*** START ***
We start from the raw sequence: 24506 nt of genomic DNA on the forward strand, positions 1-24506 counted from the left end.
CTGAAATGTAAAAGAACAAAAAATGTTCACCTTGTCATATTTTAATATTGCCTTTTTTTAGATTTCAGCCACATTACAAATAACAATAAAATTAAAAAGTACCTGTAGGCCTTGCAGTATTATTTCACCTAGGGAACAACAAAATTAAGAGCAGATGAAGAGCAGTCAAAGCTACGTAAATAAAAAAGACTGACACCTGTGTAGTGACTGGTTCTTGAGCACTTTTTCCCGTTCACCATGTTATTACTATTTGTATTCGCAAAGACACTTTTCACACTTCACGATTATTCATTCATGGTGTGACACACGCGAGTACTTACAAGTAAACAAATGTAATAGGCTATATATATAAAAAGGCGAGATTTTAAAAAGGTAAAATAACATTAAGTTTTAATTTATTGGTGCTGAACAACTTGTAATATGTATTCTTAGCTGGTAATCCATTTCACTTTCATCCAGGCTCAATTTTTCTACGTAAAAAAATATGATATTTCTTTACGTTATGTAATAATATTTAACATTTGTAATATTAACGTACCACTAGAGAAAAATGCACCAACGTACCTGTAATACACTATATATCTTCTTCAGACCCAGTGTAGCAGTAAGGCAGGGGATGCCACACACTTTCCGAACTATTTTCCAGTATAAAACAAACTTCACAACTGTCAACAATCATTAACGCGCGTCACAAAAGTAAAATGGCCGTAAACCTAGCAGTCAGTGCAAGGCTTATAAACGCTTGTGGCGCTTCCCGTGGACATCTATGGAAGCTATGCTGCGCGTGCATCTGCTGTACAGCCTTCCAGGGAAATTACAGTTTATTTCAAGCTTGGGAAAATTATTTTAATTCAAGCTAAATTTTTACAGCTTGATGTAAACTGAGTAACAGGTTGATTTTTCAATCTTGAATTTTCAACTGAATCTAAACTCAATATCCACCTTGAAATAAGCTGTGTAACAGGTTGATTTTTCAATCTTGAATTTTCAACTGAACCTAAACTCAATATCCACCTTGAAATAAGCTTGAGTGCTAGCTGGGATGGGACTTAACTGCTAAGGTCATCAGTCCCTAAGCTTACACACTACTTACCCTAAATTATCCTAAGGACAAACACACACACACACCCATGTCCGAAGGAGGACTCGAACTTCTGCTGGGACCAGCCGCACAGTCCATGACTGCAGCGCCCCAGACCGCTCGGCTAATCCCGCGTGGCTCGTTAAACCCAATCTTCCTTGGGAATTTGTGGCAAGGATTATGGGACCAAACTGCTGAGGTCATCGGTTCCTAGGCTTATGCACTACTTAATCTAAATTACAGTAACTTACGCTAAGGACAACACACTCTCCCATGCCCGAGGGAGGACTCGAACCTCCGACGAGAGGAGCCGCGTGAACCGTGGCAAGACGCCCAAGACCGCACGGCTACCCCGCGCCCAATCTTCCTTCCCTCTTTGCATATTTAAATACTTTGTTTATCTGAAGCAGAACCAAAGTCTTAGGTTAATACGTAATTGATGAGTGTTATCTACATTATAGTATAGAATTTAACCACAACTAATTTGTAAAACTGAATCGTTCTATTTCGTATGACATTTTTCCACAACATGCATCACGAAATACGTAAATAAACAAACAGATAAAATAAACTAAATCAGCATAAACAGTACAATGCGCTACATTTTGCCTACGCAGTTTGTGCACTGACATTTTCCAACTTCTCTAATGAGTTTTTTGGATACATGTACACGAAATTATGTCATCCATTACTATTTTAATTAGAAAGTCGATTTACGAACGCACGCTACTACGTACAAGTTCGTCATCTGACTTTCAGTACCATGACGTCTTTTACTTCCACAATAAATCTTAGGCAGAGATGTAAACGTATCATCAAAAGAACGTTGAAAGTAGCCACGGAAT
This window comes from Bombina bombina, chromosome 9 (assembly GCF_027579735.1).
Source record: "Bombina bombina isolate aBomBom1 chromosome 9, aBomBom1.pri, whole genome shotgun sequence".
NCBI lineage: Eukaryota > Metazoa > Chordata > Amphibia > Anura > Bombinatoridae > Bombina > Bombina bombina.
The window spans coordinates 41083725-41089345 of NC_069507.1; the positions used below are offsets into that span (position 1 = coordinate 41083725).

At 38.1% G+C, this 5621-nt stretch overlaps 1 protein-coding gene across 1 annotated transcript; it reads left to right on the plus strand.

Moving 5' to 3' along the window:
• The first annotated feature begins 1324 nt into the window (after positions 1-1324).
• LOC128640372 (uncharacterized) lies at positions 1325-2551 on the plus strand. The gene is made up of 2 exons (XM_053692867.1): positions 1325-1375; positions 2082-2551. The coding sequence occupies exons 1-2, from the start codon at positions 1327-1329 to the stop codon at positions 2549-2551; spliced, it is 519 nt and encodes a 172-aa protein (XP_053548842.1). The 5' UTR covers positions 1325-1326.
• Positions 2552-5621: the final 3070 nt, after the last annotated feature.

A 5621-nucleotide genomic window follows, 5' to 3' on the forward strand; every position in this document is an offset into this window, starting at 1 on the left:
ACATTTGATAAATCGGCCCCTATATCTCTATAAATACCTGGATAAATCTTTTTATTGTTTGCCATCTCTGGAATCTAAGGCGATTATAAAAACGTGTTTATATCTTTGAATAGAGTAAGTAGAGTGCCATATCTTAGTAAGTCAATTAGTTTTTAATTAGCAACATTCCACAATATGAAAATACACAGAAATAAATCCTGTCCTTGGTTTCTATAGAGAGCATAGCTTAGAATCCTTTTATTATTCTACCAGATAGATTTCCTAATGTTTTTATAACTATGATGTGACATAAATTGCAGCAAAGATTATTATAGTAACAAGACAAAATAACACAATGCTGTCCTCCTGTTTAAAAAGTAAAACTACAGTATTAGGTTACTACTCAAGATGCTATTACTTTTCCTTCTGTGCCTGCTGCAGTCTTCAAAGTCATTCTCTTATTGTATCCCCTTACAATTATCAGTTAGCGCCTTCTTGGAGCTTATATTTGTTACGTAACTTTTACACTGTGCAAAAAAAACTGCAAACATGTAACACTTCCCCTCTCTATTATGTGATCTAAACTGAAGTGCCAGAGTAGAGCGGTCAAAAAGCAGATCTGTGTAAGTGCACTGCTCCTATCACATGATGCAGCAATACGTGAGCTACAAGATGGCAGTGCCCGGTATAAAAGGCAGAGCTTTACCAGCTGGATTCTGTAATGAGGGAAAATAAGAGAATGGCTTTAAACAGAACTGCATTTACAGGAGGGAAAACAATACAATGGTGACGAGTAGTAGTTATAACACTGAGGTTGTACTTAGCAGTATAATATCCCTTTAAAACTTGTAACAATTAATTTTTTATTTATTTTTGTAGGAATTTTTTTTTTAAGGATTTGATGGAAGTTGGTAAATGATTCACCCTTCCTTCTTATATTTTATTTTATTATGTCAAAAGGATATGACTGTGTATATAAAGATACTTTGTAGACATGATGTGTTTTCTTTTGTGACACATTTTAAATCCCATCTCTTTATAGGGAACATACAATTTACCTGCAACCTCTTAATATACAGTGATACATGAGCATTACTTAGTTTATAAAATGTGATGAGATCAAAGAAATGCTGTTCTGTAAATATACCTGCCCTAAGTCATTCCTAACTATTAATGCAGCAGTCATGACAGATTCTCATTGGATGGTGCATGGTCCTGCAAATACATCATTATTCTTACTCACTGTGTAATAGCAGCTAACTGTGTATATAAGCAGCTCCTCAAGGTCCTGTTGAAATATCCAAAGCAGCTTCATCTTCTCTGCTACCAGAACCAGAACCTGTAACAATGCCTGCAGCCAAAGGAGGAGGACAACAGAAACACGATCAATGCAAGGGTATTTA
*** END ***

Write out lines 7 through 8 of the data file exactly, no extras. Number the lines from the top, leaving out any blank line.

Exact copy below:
At 38.1% G+C, this 5621-nt stretch overlaps 1 protein-coding gene across 1 annotated transcript; it reads left to right on the plus strand.

Moving 5' to 3' along the window: